When shopping online – for instance buying a plane ticket – you may be offered additional options during the purchase process, such as travel insurance or car rental. These additional services may be offered through so-called ‘pre-ticked’ boxes. Consumers are currently often forced to untick those boxes if they do not want these extra services. With the new Directive, pre-ticked boxes will be banned across the European Union.

4) 14 Days to change your mind on a purchase

The period under which consumers can withdraw from a sales contract is extended to 14 calendar days (compared to seven days legally prescribed by EU law today). This means that consumers can return the goods for whatever reason if they change their minds.

Extra protection for lack of information: When a seller hasn’t clearly informed the customer about the withdrawal right, the return period will be extended to a year.

Consumers will also be protected and enjoy a right of withdrawal for solicited visits, such as when a trader called beforehand and pressed the consumer to agree to a visit. In addition, a distinction no longer needs to be made between solicited and unsolicited visits; circumvention of the rules will thus be prevented.

The right of withdrawal is extended to online auctions, such as eBay – though goods bought in auctions can only be returned when bought from a professional seller.

The withdrawal period will start from the moment the consumer receives the goods, rather than at the time of conclusion of the contract, which is currently the case. The rules will apply to internet, phone and mail order sales, as well as to sales outside shops, for example on the consumer's doorstep, in the street, at a Tupperware party or during an excursion organised by the trader.

5) Better refund rights

Traders must refund consumers for the product within 14 days of the withdrawal. This includes the costs of delivery. In general, the trader will bear the risk for any damage to goods during transportation, until the consumer takes possession of the goods

6) Introduction of an EU-wide model withdrawal form

Consumers will be provided with a model withdrawal form which they can (but are not obliged to) use if they change their mind and wish to withdraw from a contract concluded at a distance or at the doorstep. This will make it easier and faster to withdraw, wherever you have concluded a contract in the EU.

7) Eliminating surcharges for the use of credit cards and hotlines

Traders will not be able to charge consumers more for paying by credit card (or other means of payment) than what it actually costs the trader to offer such means of payment. Traders who operate telephone hotlines allowing the consumer to contact them in relation to the contract will not be able charge more than the basic telephone rate for the telephone calls.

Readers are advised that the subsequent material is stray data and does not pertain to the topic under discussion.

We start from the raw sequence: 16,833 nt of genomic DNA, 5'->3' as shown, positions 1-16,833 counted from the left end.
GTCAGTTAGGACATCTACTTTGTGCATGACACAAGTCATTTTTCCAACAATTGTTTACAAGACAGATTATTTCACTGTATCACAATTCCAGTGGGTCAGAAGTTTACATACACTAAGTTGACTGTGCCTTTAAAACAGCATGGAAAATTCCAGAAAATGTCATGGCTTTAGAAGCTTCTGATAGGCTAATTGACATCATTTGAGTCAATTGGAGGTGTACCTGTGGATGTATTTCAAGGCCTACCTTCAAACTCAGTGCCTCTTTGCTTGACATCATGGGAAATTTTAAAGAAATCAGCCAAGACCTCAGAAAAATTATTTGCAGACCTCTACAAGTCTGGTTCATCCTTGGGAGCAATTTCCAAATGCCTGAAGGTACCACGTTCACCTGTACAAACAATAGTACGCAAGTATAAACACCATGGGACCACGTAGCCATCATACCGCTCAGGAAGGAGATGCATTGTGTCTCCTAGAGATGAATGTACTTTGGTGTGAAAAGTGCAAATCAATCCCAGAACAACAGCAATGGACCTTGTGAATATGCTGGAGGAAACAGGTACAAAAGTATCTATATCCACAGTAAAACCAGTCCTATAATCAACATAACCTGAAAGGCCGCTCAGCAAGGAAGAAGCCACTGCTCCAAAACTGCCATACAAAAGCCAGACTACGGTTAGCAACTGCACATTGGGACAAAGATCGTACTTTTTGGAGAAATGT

8) Clearer information on who pays for returning goods

If traders want the consumer to bear the cost of returning goods after they change their mind, they have to clearly inform consumers about that beforehand, otherwise they have to pay for the return themselves. Traders must clearly give at least an estimate of the maximum costs of returning bulky goods bought by internet or mail order, such as a sofa, before the purchase, so consumers can make an informed choice before deciding from whom to buy.

9) Better consumer protection in relation to digital products

Information on digital content will also have to be clearer, including about its compatibility with hardware and software and the application of any technical protection measures, for example limiting the right for the consumers to make copies of the content.

Consumers will have a right to withdraw from purchases of digital content, such as music or video downloads, but only up until the moment the actual downloading process begins.

10) Common rules for businesses will make it easier for them to trade all over Europe.

These include:

A single set of core rules for distance contracts (sales by phone, post or internet) and off-premises contracts (sales away from a company’s premises, such as in the street or the doorstep) in the European Union, creating a level playing field and reducing transaction costs for cross-border traders, especially for sales by internet.

Standard forms will make life easier for businesses: a form to comply with the information requirements on the right of withdrawal;

Specific rules will apply to small businesses and craftsmen, such as a plumber. There will be no right of withdrawal for urgent repairs and maintenance work. Member States may also decide to exempt traders who are requested by consumers to carry out repair and maintenance work in their home of a value below €200 from some of the information requirements.